IBD patients may accept riskier drugs to get durable remissions

Reuters Health Information: IBD patients may accept riskier drugs to get durable remissions

IBD patients may accept riskier drugs to get durable remissions

Last Updated: 2015-11-02

By Laura Newman

NEW YORK (Reuters Health) - Patients with inflammatory bowel disease may be willing to accept as much as a 28% risk of a serious infection and a 1.8% chance of developing lymphoma with a newer, more effective therapy than currently exists, a new study suggests.

They will accept those risks if they can avoid a disease flare for five years or more, but if the remission was shorter, say 1.5 years or less, then patients were not so eager to take a similar medication risk, the researchers found.

"The results of the study challenge the assumption that patients are unwilling to accept risks associated with disease-modifying drugs. Additionally, it also gives us a marker for what magnitude of risks patients are willing to accept in a new IBD drug," lead author Dr. Meenakshi Bewtra told Reuters Health.

Dr. Bewtra pointed out that the findings fit with goals of treatment for inflammatory bowel disease. "We want them to value long-term remission and recognize the importance of early, aggressive treatment even if they are feeling well," she said.

As reported online October 20 in the American Journal of Gastroenterology, Dr. Bewtra, from the University of Pennsylvania in Philadelphia, and colleagues asked 202 patients with IBD to choose among competing treatments based on their view of maximum acceptable risk of medication-related serious adverse event (SAE) risks to avoid a future relapse.

Initially, 374 patients were contacted and 231 (62%) responded to the survey.

The research team used a relatively new discrete-choice experiment method to determine patient preferences. In deciding what treatments they would select, patients were asked to choose between two different medication regimens that were described in terms of time until next disease flare, side-effect risks of lymphoma, and the risk of a serious infection.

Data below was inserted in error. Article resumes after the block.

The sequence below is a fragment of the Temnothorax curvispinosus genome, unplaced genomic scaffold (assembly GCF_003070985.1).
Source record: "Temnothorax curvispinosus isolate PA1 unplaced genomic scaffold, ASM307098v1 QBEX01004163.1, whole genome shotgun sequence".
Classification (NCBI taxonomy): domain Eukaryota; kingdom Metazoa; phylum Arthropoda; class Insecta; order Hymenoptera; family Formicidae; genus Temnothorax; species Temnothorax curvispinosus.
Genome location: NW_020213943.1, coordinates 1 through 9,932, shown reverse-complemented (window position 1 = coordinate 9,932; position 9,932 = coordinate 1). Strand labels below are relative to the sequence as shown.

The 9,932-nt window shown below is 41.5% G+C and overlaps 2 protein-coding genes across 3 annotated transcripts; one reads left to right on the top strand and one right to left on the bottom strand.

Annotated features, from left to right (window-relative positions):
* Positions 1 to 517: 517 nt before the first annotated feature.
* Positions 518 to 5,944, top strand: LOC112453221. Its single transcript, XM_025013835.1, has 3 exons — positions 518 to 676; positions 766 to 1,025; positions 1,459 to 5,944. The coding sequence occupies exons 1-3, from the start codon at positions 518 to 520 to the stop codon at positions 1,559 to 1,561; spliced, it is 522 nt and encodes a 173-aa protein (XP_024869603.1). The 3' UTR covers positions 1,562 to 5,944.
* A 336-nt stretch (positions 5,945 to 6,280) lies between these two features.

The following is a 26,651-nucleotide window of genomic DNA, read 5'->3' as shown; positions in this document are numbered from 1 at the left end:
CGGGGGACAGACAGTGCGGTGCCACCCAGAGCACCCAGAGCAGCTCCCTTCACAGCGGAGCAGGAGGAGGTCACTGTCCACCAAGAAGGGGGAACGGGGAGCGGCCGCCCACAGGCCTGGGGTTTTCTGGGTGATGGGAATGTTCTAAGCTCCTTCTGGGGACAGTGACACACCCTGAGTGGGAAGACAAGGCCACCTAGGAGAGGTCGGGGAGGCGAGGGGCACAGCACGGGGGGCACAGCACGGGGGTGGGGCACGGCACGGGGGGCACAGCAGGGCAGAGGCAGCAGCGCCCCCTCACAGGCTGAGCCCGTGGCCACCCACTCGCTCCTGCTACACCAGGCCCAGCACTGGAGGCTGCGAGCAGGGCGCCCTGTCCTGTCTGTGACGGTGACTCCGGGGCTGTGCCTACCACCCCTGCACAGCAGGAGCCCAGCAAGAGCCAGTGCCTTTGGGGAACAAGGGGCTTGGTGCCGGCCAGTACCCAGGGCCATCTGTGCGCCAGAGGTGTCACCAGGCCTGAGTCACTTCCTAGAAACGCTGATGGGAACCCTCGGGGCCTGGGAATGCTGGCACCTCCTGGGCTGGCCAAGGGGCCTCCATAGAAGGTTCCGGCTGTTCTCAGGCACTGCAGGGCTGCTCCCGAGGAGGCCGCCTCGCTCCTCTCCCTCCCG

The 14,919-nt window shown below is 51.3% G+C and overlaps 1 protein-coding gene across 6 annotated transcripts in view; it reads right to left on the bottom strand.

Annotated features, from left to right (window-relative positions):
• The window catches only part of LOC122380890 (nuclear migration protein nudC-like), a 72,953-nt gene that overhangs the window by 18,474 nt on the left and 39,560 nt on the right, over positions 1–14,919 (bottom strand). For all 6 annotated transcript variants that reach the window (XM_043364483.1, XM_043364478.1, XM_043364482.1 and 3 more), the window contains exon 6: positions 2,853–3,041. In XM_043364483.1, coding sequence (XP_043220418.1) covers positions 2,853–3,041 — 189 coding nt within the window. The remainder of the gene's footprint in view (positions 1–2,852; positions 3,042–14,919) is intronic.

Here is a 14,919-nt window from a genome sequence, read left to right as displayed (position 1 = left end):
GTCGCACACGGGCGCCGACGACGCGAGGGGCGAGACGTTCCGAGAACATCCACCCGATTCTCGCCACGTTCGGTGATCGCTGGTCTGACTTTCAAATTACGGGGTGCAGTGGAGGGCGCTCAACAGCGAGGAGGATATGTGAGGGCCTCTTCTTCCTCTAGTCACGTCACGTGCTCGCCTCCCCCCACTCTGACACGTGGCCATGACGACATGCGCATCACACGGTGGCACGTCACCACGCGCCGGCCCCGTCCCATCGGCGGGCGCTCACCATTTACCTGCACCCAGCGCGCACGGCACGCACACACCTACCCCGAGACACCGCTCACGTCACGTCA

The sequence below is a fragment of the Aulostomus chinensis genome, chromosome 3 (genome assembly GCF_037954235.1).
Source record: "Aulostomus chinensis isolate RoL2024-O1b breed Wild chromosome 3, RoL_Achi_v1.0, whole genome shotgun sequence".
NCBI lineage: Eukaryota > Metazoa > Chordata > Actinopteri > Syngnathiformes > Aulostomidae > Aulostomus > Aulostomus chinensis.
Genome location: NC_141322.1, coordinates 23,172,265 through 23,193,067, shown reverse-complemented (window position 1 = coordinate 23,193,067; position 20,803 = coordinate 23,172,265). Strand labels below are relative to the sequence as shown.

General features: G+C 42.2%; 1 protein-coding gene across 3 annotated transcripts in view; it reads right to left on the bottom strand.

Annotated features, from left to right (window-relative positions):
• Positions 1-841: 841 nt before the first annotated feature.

Patients were told that medications might pose between and 0% and 1% risk of developing lymphoma and a 0% to 40% risk of developing a serious infection within 10 years, but would likely produce remissions ranging from a few months to 10 years. Essentially, patients had to choose between continuing their current therapy, or trying another one, with specific risks and time to relapse.

On average, avoiding a serious infection was the most important attribute associated with a medication choice, and the second most important attribute was increasing the length of time to a relapse.

A counterintuitive finding was that patients with active disease were less willing to accept additional risk for future gain, Dr. Bewtra said, adding that "We really need to investigate this further. It may be because these patients were already failing therapies."

In their article, the researchers note that aggressive treatment of IBD often entails immunosuppressant use, which carries the risk of serious adverse events. "Although mathematical models support the use of combination therapy with anti-TNF and immunosuppressant agents for most patients, arguments against this more aggressive approach have included concern that patients would be unwilling to accept increased risk to prevent future complications, especially in the absence of current symptoms."

"Our findings show that patients, particularly those in remission, are willing to accept risk levels comparable to or higher than actual risk levels to avoid a future relapse if the duration of remission is five years or longer," they write.

Dr. Mark Helfand, President of the Society for Medical Decision-Making, praised the study's approach. "This is a very strong method for determining what characteristics in a new drug's benefits and harms are consistent with patient preferences," he told Reuters Health. Increasingly, the U.S. Food and Drug Administration is looking at patient preferences and experiences in the drug approval process, and this is a contribution, he explained.

Even so, Dr. Helfand pointed out: "In this case, the study is not the last word. Patient stories might give a clearer picture" of how patients view their disease process and what tradeoffs they will accept down the road. "With that reservation, it gives us a ballpark of the kind of remission patients are looking for."

SOURCE: http://bit.ly/1WtXix9

Am J Gastroenterol 2015.

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